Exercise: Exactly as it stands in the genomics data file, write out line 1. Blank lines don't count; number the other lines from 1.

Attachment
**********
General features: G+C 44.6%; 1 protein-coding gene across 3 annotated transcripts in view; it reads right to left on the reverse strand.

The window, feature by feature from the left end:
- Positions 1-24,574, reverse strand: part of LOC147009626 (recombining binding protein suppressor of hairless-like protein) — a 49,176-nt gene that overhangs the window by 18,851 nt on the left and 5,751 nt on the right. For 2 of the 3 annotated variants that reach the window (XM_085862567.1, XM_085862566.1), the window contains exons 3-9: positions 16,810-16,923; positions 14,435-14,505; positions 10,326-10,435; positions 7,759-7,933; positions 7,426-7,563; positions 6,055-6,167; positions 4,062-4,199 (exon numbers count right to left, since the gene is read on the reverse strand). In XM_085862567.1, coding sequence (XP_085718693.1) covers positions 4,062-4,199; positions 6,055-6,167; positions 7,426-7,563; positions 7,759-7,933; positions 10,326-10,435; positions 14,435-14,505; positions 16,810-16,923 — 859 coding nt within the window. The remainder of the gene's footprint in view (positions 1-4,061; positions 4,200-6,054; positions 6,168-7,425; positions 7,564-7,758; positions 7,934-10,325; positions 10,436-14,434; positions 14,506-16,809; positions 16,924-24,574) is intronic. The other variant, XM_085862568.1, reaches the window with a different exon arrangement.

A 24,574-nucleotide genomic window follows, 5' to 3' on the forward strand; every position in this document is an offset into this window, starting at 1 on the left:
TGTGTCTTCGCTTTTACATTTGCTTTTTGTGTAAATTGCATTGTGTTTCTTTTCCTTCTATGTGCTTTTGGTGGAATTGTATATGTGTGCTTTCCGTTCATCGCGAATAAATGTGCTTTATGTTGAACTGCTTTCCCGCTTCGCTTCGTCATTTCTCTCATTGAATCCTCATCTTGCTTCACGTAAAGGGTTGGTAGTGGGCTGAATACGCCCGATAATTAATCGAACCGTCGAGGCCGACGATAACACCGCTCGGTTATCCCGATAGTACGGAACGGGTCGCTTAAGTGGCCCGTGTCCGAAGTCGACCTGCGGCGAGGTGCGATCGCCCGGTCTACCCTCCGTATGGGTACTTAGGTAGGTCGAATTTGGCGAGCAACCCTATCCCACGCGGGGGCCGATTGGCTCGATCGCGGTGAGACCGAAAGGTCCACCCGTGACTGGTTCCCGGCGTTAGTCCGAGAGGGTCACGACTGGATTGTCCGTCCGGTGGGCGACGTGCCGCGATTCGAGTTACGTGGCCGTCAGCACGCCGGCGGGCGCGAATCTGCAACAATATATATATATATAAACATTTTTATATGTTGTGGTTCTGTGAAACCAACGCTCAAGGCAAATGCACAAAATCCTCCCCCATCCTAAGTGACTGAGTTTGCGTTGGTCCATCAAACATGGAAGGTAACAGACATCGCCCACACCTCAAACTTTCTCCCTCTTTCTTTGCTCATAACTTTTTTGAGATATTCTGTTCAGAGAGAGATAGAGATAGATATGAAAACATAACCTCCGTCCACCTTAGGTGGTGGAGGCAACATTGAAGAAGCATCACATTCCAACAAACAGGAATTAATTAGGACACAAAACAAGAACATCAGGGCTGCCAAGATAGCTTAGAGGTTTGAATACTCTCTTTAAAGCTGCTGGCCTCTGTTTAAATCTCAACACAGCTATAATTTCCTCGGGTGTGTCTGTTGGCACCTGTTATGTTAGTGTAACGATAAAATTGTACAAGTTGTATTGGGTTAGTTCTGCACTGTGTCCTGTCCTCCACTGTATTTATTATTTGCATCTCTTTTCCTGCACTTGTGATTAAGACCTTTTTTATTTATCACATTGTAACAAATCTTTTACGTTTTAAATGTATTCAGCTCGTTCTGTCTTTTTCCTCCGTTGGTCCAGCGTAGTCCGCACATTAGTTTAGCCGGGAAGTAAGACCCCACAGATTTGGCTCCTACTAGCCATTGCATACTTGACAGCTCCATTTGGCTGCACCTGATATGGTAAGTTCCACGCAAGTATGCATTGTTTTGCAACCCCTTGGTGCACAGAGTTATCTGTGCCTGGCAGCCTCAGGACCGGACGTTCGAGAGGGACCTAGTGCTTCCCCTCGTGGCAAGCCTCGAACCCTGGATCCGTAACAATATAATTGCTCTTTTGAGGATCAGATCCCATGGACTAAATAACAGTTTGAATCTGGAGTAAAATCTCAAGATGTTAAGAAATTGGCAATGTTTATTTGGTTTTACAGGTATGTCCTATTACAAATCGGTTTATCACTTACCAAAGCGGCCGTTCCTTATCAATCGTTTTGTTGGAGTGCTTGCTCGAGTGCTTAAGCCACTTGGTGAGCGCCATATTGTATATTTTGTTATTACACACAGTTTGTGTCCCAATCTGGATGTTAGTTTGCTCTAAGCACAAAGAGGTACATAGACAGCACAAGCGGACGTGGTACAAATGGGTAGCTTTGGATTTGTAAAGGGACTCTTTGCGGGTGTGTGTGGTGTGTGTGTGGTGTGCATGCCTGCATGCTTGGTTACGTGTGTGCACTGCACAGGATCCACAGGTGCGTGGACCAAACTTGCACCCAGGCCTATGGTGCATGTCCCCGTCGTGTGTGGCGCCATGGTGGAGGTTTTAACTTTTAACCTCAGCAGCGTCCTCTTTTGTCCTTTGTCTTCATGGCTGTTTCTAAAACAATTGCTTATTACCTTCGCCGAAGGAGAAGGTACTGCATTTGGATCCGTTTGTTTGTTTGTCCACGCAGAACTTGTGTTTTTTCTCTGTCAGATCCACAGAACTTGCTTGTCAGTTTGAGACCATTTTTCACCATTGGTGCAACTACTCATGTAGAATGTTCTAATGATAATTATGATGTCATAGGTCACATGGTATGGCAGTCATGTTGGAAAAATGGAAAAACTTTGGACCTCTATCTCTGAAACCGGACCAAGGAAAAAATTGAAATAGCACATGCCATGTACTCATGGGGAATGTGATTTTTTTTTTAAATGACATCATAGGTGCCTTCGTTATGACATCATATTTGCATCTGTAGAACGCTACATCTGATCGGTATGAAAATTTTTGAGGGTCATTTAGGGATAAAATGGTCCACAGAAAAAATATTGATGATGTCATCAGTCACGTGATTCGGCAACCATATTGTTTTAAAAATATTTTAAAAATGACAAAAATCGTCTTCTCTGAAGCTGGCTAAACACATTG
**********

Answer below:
General features: G+C 44.6%; 1 protein-coding gene across 3 annotated transcripts in view; it reads right to left on the reverse strand.